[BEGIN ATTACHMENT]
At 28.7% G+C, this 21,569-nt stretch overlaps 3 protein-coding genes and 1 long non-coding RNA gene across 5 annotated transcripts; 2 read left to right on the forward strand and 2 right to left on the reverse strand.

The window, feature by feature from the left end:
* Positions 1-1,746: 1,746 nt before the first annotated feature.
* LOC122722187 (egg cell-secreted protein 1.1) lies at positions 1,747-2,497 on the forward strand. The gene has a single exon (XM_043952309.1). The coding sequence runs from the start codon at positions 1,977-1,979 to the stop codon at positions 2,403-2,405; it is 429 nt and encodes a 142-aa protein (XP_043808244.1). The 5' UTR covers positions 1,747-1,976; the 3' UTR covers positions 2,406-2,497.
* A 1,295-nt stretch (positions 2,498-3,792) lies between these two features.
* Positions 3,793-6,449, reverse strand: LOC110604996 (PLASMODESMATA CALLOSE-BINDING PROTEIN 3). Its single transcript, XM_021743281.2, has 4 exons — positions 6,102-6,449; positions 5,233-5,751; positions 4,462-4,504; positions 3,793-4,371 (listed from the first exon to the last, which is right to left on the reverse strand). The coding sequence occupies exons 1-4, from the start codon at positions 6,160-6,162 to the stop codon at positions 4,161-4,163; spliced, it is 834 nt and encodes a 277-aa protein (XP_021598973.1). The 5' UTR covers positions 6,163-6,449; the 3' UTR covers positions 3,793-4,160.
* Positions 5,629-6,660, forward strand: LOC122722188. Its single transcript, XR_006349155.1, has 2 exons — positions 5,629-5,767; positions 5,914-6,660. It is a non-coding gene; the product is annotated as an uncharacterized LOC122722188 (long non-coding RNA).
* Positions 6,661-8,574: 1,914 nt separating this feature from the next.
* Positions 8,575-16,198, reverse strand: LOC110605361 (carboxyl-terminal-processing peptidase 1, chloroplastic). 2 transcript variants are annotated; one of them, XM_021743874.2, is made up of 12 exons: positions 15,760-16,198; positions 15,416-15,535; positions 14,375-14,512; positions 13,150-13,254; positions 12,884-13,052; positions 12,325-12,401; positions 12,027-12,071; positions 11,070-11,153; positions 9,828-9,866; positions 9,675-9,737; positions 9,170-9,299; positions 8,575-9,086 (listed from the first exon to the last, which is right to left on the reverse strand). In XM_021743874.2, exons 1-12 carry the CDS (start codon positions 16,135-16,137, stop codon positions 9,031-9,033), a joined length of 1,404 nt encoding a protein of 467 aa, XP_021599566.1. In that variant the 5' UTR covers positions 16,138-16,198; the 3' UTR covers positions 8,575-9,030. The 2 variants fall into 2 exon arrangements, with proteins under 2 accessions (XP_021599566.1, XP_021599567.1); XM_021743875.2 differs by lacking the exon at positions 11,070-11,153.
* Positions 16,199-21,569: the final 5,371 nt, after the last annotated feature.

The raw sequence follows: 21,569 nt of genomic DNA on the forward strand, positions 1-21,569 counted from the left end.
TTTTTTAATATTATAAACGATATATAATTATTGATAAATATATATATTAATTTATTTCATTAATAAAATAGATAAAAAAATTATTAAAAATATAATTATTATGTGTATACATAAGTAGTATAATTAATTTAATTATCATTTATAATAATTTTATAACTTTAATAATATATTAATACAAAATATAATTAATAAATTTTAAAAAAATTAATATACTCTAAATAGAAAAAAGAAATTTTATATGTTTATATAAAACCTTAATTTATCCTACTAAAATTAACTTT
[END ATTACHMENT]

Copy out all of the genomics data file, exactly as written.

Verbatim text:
At 28.7% G+C, this 21,569-nt stretch overlaps 3 protein-coding genes and 1 long non-coding RNA gene across 5 annotated transcripts; 2 read left to right on the forward strand and 2 right to left on the reverse strand.

The window, feature by feature from the left end:
* Positions 1-1,746: 1,746 nt before the first annotated feature.
* LOC122722187 (egg cell-secreted protein 1.1) lies at positions 1,747-2,497 on the forward strand. The gene has a single exon (XM_043952309.1). The coding sequence runs from the start codon at positions 1,977-1,979 to the stop codon at positions 2,403-2,405; it is 429 nt and encodes a 142-aa protein (XP_043808244.1). The 5' UTR covers positions 1,747-1,976; the 3' UTR covers positions 2,406-2,497.
* A 1,295-nt stretch (positions 2,498-3,792) lies between these two features.
* Positions 3,793-6,449, reverse strand: LOC110604996 (PLASMODESMATA CALLOSE-BINDING PROTEIN 3). Its single transcript, XM_021743281.2, has 4 exons — positions 6,102-6,449; positions 5,233-5,751; positions 4,462-4,504; positions 3,793-4,371 (listed from the first exon to the last, which is right to left on the reverse strand). The coding sequence occupies exons 1-4, from the start codon at positions 6,160-6,162 to the stop codon at positions 4,161-4,163; spliced, it is 834 nt and encodes a 277-aa protein (XP_021598973.1). The 5' UTR covers positions 6,163-6,449; the 3' UTR covers positions 3,793-4,160.
* Positions 5,629-6,660, forward strand: LOC122722188. Its single transcript, XR_006349155.1, has 2 exons — positions 5,629-5,767; positions 5,914-6,660. It is a non-coding gene; the product is annotated as an uncharacterized LOC122722188 (long non-coding RNA).
* Positions 6,661-8,574: 1,914 nt separating this feature from the next.
* Positions 8,575-16,198, reverse strand: LOC110605361 (carboxyl-terminal-processing peptidase 1, chloroplastic). 2 transcript variants are annotated; one of them, XM_021743874.2, is made up of 12 exons: positions 15,760-16,198; positions 15,416-15,535; positions 14,375-14,512; positions 13,150-13,254; positions 12,884-13,052; positions 12,325-12,401; positions 12,027-12,071; positions 11,070-11,153; positions 9,828-9,866; positions 9,675-9,737; positions 9,170-9,299; positions 8,575-9,086 (listed from the first exon to the last, which is right to left on the reverse strand). In XM_021743874.2, exons 1-12 carry the CDS (start codon positions 16,135-16,137, stop codon positions 9,031-9,033), a joined length of 1,404 nt encoding a protein of 467 aa, XP_021599566.1. In that variant the 5' UTR covers positions 16,138-16,198; the 3' UTR covers positions 8,575-9,030. The 2 variants fall into 2 exon arrangements, with proteins under 2 accessions (XP_021599566.1, XP_021599567.1); XM_021743875.2 differs by lacking the exon at positions 11,070-11,153.
* Positions 16,199-21,569: the final 5,371 nt, after the last annotated feature.

The raw sequence follows: 21,569 nt of genomic DNA on the forward strand, positions 1-21,569 counted from the left end.
TTTTTTAATATTATAAACGATATATAATTATTGATAAATATATATATTAATTTATTTCATTAATAAAATAGATAAAAAAATTATTAAAAATATAATTATTATGTGTATACATAAGTAGTATAATTAATTTAATTATCATTTATAATAATTTTATAACTTTAATAATATATTAATACAAAATATAATTAATAAATTTTAAAAAAATTAATATACTCTAAATAGAAAAAAGAAATTTTATATGTTTATATAAAACCTTAATTTATCCTACTAAAATTAACTTT